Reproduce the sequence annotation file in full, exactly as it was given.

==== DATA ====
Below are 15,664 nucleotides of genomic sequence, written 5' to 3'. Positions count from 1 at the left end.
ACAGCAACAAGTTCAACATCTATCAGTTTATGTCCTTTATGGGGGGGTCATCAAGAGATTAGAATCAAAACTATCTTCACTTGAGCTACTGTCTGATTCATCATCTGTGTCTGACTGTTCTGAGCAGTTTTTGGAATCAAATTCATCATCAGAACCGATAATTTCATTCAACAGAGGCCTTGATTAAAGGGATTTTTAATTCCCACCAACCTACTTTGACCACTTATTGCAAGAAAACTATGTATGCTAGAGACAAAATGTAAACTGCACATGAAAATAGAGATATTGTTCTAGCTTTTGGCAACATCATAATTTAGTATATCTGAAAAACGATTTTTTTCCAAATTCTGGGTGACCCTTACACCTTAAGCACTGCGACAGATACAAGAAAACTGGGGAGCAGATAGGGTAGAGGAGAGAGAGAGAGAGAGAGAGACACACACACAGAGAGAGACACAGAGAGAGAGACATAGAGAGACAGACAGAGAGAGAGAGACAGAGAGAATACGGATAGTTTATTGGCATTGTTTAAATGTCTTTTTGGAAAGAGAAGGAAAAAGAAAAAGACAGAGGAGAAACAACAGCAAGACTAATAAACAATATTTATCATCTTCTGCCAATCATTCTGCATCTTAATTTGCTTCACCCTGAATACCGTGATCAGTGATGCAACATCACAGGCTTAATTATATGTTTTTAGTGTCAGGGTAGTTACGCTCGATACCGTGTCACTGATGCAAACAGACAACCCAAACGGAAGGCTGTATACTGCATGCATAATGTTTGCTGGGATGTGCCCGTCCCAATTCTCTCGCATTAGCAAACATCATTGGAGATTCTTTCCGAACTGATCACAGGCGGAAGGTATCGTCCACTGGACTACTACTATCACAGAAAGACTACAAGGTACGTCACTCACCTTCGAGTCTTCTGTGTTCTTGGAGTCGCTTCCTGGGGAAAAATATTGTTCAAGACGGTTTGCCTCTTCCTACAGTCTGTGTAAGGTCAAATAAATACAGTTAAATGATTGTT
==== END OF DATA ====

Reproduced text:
Below are 15,664 nucleotides of genomic sequence, written 5' to 3'. Positions count from 1 at the left end.
ACAGCAACAAGTTCAACATCTATCAGTTTATGTCCTTTATGGGGGGGTCATCAAGAGATTAGAATCAAAACTATCTTCACTTGAGCTACTGTCTGATTCATCATCTGTGTCTGACTGTTCTGAGCAGTTTTTGGAATCAAATTCATCATCAGAACCGATAATTTCATTCAACAGAGGCCTTGATTAAAGGGATTTTTAATTCCCACCAACCTACTTTGACCACTTATTGCAAGAAAACTATGTATGCTAGAGACAAAATGTAAACTGCACATGAAAATAGAGATATTGTTCTAGCTTTTGGCAACATCATAATTTAGTATATCTGAAAAACGATTTTTTTCCAAATTCTGGGTGACCCTTACACCTTAAGCACTGCGACAGATACAAGAAAACTGGGGAGCAGATAGGGTAGAGGAGAGAGAGAGAGAGAGAGAGACACACACACAGAGAGAGACACAGAGAGAGAGACATAGAGAGACAGACAGAGAGAGAGAGACAGAGAGAATACGGATAGTTTATTGGCATTGTTTAAATGTCTTTTTGGAAAGAGAAGGAAAAAGAAAAAGACAGAGGAGAAACAACAGCAAGACTAATAAACAATATTTATCATCTTCTGCCAATCATTCTGCATCTTAATTTGCTTCACCCTGAATACCGTGATCAGTGATGCAACATCACAGGCTTAATTATATGTTTTTAGTGTCAGGGTAGTTACGCTCGATACCGTGTCACTGATGCAAACAGACAACCCAAACGGAAGGCTGTATACTGCATGCATAATGTTTGCTGGGATGTGCCCGTCCCAATTCTCTCGCATTAGCAAACATCATTGGAGATTCTTTCCGAACTGATCACAGGCGGAAGGTATCGTCCACTGGACTACTACTATCACAGAAAGACTACAAGGTACGTCACTCACCTTCGAGTCTTCTGTGTTCTTGGAGTCGCTTCCTGGGGAAAAATATTGTTCAAGACGGTTTGCCTCTTCCTACAGTCTGTGTAAGGTCAAATAAATACAGTTAAATGATTGTT